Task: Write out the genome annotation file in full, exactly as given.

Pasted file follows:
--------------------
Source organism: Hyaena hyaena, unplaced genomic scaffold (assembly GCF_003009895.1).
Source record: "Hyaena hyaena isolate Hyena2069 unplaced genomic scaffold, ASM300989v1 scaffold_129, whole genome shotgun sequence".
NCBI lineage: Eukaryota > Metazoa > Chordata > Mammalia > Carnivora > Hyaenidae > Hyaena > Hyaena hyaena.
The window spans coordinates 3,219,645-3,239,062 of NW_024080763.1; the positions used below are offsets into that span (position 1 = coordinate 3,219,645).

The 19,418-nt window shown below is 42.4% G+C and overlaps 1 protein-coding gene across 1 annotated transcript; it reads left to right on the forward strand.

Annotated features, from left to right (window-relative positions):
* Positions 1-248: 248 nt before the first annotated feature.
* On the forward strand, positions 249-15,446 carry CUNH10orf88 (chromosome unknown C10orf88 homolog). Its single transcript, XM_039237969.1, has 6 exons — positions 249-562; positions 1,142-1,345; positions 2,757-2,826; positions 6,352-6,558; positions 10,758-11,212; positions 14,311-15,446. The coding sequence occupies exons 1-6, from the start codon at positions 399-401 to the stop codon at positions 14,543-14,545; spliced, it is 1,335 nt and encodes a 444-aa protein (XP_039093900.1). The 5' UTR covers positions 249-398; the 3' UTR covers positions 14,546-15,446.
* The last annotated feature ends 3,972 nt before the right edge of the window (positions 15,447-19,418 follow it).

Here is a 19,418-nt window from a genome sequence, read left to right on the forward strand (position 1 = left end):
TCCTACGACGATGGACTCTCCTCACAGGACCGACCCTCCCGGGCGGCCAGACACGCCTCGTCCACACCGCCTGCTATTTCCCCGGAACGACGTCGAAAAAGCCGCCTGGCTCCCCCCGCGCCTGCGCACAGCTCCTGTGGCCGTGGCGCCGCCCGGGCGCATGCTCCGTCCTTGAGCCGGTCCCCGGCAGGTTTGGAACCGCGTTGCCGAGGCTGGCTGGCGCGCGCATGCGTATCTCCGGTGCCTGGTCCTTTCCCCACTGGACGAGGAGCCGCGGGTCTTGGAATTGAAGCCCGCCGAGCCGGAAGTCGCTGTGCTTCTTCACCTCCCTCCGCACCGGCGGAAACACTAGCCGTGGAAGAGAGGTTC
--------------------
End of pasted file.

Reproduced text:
Source organism: Hyaena hyaena, unplaced genomic scaffold (assembly GCF_003009895.1).
Source record: "Hyaena hyaena isolate Hyena2069 unplaced genomic scaffold, ASM300989v1 scaffold_129, whole genome shotgun sequence".
NCBI lineage: Eukaryota > Metazoa > Chordata > Mammalia > Carnivora > Hyaenidae > Hyaena > Hyaena hyaena.
The window spans coordinates 3,219,645-3,239,062 of NW_024080763.1; the positions used below are offsets into that span (position 1 = coordinate 3,219,645).

The 19,418-nt window shown below is 42.4% G+C and overlaps 1 protein-coding gene across 1 annotated transcript; it reads left to right on the forward strand.

Annotated features, from left to right (window-relative positions):
* Positions 1-248: 248 nt before the first annotated feature.
* On the forward strand, positions 249-15,446 carry CUNH10orf88 (chromosome unknown C10orf88 homolog). Its single transcript, XM_039237969.1, has 6 exons — positions 249-562; positions 1,142-1,345; positions 2,757-2,826; positions 6,352-6,558; positions 10,758-11,212; positions 14,311-15,446. The coding sequence occupies exons 1-6, from the start codon at positions 399-401 to the stop codon at positions 14,543-14,545; spliced, it is 1,335 nt and encodes a 444-aa protein (XP_039093900.1). The 5' UTR covers positions 249-398; the 3' UTR covers positions 14,546-15,446.
* The last annotated feature ends 3,972 nt before the right edge of the window (positions 15,447-19,418 follow it).

Here is a 19,418-nt window from a genome sequence, read left to right on the forward strand (position 1 = left end):
TCCTACGACGATGGACTCTCCTCACAGGACCGACCCTCCCGGGCGGCCAGACACGCCTCGTCCACACCGCCTGCTATTTCCCCGGAACGACGTCGAAAAAGCCGCCTGGCTCCCCCCGCGCCTGCGCACAGCTCCTGTGGCCGTGGCGCCGCCCGGGCGCATGCTCCGTCCTTGAGCCGGTCCCCGGCAGGTTTGGAACCGCGTTGCCGAGGCTGGCTGGCGCGCGCATGCGTATCTCCGGTGCCTGGTCCTTTCCCCACTGGACGAGGAGCCGCGGGTCTTGGAATTGAAGCCCGCCGAGCCGGAAGTCGCTGTGCTTCTTCACCTCCCTCCGCACCGGCGGAAACACTAGCCGTGGAAGAGAGGTTC